My column in this morning’s TJ looks at the sources of ‘true’ economic growth – specifically incremental economic growth. I have received several emails already today about this column so let me clarify a few points.
It can be hard to clearly identify what is new economic activity versus what is just shuffling things around or just providing a temporary boost to the GDP.
Something like the call centre sector in the early 1990s was true growth. In 1989 there was virtually no money flowing into the province from that sector (investment or revenue) and by 1999 it was worth conservatively $200 million per year. The bulk of that $200 million stayed in New Brunswick and paid for groceries, housing, cars, restaurants and generated millions in tax revenues for government. All new cash.
The shale gas industry would be ‘true’ growth because it would represent new investment and new revenue streams and a new supply chain opportunity for NB SMEs.
But beyond these clear examples, it gets harder to identify true growth. As I point out in the piece, over time population growth is a major driver of GDP growth as the majority of GDP comes from household spending in the province. But population growth follows core economic growth and not vice versa as we are seeing right now in New Brunswick.
I didn’t cover it in the piece but I have always wondered just how much impact all the government funding programs are having on economic growth in New Brunswick. I am not sure we spend enough time analyzing this and assessing trends – particularly over a longer time horizon. According to the New Brunswick Capital Markets Study, governments invested $211 million into NB businesses in 2011 in the form of grants and loans. Does that investment turn into true and sustained economic growth? An even more interesting question is how much of that funding could have been secured through other sources?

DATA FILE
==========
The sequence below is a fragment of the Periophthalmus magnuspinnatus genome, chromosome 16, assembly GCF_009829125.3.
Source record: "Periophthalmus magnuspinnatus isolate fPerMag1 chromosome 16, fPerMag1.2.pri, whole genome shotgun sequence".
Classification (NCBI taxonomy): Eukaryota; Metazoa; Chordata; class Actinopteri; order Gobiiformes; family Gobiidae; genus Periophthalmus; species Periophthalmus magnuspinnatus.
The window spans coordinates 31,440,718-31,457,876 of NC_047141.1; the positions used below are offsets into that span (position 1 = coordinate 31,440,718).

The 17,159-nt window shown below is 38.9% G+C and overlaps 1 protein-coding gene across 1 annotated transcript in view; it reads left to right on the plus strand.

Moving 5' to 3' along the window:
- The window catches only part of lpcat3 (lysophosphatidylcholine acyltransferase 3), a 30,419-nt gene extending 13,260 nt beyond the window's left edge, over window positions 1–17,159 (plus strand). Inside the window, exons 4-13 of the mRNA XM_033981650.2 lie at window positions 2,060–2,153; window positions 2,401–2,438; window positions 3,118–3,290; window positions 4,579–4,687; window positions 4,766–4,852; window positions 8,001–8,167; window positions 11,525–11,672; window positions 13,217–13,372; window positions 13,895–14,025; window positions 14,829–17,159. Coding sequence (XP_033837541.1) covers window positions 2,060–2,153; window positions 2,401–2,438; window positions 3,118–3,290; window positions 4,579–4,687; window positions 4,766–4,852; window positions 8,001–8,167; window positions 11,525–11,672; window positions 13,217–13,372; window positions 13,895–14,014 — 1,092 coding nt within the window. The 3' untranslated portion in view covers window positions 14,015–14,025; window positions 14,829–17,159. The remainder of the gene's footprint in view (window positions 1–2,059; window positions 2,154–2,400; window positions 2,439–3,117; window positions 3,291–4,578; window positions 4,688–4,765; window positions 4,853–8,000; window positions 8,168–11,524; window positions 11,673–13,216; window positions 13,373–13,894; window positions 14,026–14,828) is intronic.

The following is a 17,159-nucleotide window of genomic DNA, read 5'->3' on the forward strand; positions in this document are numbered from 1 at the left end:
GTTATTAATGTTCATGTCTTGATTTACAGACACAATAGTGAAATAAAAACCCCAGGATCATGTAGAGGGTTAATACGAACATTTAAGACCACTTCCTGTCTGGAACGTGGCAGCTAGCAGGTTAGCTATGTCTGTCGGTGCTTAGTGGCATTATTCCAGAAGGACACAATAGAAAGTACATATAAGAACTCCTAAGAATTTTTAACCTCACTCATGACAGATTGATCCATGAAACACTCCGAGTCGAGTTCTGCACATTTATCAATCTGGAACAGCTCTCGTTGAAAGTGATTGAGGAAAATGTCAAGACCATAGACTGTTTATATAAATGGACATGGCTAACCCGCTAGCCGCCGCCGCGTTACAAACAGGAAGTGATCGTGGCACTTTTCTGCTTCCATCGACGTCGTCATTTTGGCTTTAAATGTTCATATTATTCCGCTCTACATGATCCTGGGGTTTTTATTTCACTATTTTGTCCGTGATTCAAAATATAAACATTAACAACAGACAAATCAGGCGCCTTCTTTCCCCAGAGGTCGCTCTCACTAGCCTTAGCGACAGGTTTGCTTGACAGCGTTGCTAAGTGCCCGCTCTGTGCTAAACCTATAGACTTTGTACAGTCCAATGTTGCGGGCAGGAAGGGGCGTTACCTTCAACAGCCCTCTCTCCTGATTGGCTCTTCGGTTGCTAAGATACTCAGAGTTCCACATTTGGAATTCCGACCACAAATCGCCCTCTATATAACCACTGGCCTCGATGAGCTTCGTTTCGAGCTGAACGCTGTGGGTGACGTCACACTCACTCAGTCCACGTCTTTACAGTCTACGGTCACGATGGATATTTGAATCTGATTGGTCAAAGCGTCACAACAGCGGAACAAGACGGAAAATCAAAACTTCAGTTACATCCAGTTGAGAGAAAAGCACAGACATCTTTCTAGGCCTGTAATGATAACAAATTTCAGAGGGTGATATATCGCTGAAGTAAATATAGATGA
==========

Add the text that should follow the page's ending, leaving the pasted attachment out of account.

I have discussed this before but I’ll raise it again. Back in the mid 2000s I did an analysis of 40-50 firms in a specific NB community that had received funding from at least two government sources over the previous decade (mostly BNB and/or ACOA). I cross referenced these firms with the directories that government was publishing at the time and found that over half of the firms had not grown – at least in terms of total employment – over the decade (several had gone under).
At the time I recommended that government should track how the companies they provide taxpayer funds to grow over time. Not just over a few years but over a decade or more. I’m not sure if they do – if they are they don’t make it public.
I am not criticizing government taking on the role of banker when there are gaps in the market, competitive forces require it and there is a clearly definable return on the taxpayers’ investment but I do think we could and should do more to understand how we are impacting the long term trajectory of the economy.
In the end this comes back to one of my main themes. We need to figure out what level of economic growth do we want over time and what, if anything, can we do to influence that growth from a public policy perspective. This isn’t about Soviet style five year plans and direct management of the economy. The federal government has levels of growth it would like to see and it tailors policies based on economic realities.
We should do the same thing in New Brunswick. If we need 3 percent real GDP growth over time to sustainably fund public services and infrastructure, we should say so and we should think about the role of public policy to support that. This view of economic development goes way beyond the ‘bank for business’ model we have in place right now.